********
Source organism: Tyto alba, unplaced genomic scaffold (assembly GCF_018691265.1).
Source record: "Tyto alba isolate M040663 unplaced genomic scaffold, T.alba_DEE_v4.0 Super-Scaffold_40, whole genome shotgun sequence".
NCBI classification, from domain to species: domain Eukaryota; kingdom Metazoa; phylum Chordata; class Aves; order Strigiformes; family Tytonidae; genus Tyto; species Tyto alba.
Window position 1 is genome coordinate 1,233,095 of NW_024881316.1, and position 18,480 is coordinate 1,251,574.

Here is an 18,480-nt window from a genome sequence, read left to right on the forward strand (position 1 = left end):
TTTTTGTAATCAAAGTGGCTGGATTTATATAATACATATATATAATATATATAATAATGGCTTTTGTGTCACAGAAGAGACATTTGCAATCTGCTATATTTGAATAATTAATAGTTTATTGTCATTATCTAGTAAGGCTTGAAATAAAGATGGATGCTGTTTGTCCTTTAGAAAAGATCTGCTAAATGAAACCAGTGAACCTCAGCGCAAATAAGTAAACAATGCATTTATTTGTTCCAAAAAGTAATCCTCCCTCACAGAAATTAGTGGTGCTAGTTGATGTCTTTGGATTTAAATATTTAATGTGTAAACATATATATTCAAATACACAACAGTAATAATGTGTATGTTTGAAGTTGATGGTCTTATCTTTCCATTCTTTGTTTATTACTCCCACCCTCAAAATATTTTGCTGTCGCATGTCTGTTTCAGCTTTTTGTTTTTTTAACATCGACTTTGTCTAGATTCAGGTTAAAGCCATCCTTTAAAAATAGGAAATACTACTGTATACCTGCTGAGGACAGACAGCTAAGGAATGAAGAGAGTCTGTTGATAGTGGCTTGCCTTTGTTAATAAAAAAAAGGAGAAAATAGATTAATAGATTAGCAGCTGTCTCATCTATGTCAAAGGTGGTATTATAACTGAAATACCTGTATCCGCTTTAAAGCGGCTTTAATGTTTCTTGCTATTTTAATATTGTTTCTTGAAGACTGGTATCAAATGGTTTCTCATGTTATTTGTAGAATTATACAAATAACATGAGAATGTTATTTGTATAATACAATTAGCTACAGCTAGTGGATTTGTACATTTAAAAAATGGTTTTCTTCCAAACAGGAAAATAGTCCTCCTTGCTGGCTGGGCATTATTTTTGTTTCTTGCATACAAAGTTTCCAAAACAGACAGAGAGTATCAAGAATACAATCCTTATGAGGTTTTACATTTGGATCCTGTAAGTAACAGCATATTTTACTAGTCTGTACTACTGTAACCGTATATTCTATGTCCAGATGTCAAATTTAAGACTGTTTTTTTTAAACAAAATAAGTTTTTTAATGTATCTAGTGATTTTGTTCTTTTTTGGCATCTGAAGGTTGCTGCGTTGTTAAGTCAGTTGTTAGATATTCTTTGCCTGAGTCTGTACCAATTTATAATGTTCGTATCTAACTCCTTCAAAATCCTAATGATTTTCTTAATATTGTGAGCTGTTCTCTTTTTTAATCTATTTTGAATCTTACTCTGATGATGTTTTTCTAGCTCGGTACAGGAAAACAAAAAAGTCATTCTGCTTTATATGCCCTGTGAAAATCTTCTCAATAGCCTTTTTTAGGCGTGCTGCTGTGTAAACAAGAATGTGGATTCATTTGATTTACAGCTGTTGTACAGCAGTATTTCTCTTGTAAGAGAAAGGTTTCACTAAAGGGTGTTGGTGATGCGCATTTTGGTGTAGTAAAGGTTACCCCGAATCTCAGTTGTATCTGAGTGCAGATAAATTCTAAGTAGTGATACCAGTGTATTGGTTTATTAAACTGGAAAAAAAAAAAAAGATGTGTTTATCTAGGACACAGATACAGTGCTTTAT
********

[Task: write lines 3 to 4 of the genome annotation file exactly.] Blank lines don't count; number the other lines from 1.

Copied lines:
NCBI classification, from domain to species: domain Eukaryota; kingdom Metazoa; phylum Chordata; class Aves; order Strigiformes; family Tytonidae; genus Tyto; species Tyto alba.
Window position 1 is genome coordinate 1,233,095 of NW_024881316.1, and position 18,480 is coordinate 1,251,574.